What’s to Learn About Cinco de Mayo

[Editor’s Note: This article was meant to be posted on May 4th, but it wasn’t able to be published until after Cinco de Mayo due to sitewide technical difficulties. We liked Maria’s article so much that we decided we should still post it!!]




May the 4th be with you has passed and it is now time to bring out the guacamole and celebrate Cinco de Mayo. Or perhaps not. As an American, I can say that myself and my fellow Americans have often misappropriated (and unfortunately continue to do so) aspects of other cultures. To help stymie against that in this one small measure, I wanna pass along this information about Cinco de Mayo.


First off, it is not celebrated in Spain. It is not a Spanish holiday at all but a Mexican one. The fifth of May commemorates a particular battle in Mexico in 1862, the Battle of Puebla. Mexico had been independent of Spain since 1821 (according to Britannica) but once it issued a moratorium (basically a pause of payment) on its debts to foreign countries (*side eyes England, Spain, and France*), things got heated. Those three countries invaded the independent Mexico (which has its own bloody history of invasions and colonization) in 1861 to essentially strong-arm it into paying its debts. In April 1862, England and Spain got pushed out but the French were stubborn. They wanted to establish a monarchy state (cause Mexico is comprised of states, similar to the U.S.) under Napoleon III for France’s sake but also to keep an eye on the United States’ power. (Still according to Britannica) France didn’t seem to like the States’ growing power in North America.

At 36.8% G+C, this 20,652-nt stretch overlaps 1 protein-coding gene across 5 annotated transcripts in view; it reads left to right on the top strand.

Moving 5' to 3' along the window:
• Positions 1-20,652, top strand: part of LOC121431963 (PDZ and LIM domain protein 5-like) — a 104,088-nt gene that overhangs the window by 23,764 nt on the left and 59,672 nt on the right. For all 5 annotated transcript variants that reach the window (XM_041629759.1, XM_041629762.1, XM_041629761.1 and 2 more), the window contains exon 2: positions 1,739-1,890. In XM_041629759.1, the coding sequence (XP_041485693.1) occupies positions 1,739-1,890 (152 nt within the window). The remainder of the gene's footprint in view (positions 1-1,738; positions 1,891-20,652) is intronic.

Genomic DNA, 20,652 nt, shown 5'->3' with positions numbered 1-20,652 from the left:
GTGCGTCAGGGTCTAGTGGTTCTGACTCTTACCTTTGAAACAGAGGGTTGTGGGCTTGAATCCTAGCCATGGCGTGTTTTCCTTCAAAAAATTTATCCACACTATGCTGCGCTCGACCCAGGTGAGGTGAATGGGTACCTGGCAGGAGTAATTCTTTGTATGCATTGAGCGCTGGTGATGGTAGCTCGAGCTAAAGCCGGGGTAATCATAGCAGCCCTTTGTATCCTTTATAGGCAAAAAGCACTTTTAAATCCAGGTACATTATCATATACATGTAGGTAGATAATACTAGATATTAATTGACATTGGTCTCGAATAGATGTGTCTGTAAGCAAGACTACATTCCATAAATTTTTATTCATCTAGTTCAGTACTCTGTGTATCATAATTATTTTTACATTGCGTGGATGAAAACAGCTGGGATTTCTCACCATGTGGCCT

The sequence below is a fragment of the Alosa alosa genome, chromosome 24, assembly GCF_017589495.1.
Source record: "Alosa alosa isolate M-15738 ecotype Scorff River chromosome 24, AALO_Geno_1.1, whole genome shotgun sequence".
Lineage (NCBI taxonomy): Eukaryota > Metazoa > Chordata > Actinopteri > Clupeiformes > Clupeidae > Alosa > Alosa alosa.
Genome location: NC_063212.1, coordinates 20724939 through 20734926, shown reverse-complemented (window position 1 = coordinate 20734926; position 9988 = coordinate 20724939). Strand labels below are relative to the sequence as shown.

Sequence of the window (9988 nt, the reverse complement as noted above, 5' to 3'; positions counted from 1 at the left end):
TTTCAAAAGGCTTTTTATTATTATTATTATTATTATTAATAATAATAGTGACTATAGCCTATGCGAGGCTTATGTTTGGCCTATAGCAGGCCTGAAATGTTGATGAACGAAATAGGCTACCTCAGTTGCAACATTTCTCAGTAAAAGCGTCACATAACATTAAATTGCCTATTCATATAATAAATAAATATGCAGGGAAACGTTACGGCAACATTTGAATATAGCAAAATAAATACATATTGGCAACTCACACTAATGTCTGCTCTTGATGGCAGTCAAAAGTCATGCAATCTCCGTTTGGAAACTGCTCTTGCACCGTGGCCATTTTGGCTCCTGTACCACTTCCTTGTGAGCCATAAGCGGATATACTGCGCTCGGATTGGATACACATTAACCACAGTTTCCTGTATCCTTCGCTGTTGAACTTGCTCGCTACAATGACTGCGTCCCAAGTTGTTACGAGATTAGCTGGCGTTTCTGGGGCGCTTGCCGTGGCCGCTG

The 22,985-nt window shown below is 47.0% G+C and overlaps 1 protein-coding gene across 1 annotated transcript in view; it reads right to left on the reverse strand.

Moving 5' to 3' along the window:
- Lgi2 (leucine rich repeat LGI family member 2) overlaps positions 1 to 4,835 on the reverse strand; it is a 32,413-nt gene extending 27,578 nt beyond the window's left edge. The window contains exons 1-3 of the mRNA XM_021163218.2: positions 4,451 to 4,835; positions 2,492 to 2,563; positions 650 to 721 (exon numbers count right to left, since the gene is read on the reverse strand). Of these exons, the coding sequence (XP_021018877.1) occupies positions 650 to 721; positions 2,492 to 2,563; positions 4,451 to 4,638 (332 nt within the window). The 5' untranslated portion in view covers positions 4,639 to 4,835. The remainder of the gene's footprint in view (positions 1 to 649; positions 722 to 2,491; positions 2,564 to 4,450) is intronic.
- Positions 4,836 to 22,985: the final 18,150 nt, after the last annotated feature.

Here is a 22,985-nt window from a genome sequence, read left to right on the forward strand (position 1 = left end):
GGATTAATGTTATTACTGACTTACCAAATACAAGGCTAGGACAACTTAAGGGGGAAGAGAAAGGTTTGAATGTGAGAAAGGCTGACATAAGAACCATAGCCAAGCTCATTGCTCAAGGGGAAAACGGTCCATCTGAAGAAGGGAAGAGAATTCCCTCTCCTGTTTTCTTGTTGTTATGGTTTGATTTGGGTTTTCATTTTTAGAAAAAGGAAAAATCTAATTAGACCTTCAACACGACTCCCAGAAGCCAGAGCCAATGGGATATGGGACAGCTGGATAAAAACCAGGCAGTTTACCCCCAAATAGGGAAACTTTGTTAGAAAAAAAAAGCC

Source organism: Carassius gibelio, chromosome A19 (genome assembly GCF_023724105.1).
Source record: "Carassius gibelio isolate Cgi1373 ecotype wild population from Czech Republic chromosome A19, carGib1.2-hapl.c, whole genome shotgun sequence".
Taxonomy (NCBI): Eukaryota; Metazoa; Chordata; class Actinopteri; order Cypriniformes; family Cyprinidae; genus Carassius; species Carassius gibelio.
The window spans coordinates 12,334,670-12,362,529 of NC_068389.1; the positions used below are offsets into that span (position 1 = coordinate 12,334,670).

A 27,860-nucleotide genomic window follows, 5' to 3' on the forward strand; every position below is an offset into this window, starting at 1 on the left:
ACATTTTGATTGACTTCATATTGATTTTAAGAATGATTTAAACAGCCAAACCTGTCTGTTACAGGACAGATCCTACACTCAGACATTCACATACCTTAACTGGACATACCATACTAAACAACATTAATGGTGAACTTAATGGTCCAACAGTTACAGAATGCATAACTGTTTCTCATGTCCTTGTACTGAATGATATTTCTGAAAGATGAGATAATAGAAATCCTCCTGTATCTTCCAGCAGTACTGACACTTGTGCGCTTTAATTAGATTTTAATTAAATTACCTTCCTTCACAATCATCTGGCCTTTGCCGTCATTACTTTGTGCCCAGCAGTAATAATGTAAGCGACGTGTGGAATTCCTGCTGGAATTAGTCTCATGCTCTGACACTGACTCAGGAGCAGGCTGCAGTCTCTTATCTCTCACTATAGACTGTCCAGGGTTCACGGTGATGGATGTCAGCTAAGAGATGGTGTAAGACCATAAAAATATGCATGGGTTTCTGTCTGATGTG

But the Mexicans were stubborn as well. In a blockbuster underdog movie-worthy battle, Mexican forces, with the help of a force of Zapotec people, pushed back French troops in, you guessed it, the Battle of Puebla, a city southeast of Mexico City. This was not the end of the war, however. Fighting continued for another five years. But this one battle changed the tide for the people of Mexico.


In the U.S., especially in Mexican-American populations, Cinco de Mayo, or Battle of Puebla Day, involves grand celebrations. However, in Mexico, it is really only the state of Puebla which celebrates the holiday and is considered relatively minor in the other states. So, if you want to celebrate Cinco de Mayo, be aware of what you’re celebrating. Please don’t “celebrate” just for the sake of making guacamole or buying a special case of beer. I am in no way a culture police or what have you about this; I’m just suggesting as a person not of Mexican heritage to be cognizant of what you're doing and to be respectful. Don’t appropriate to celebrate. Instead, celebrate to appreciate.

Sources: History.com and Britannica.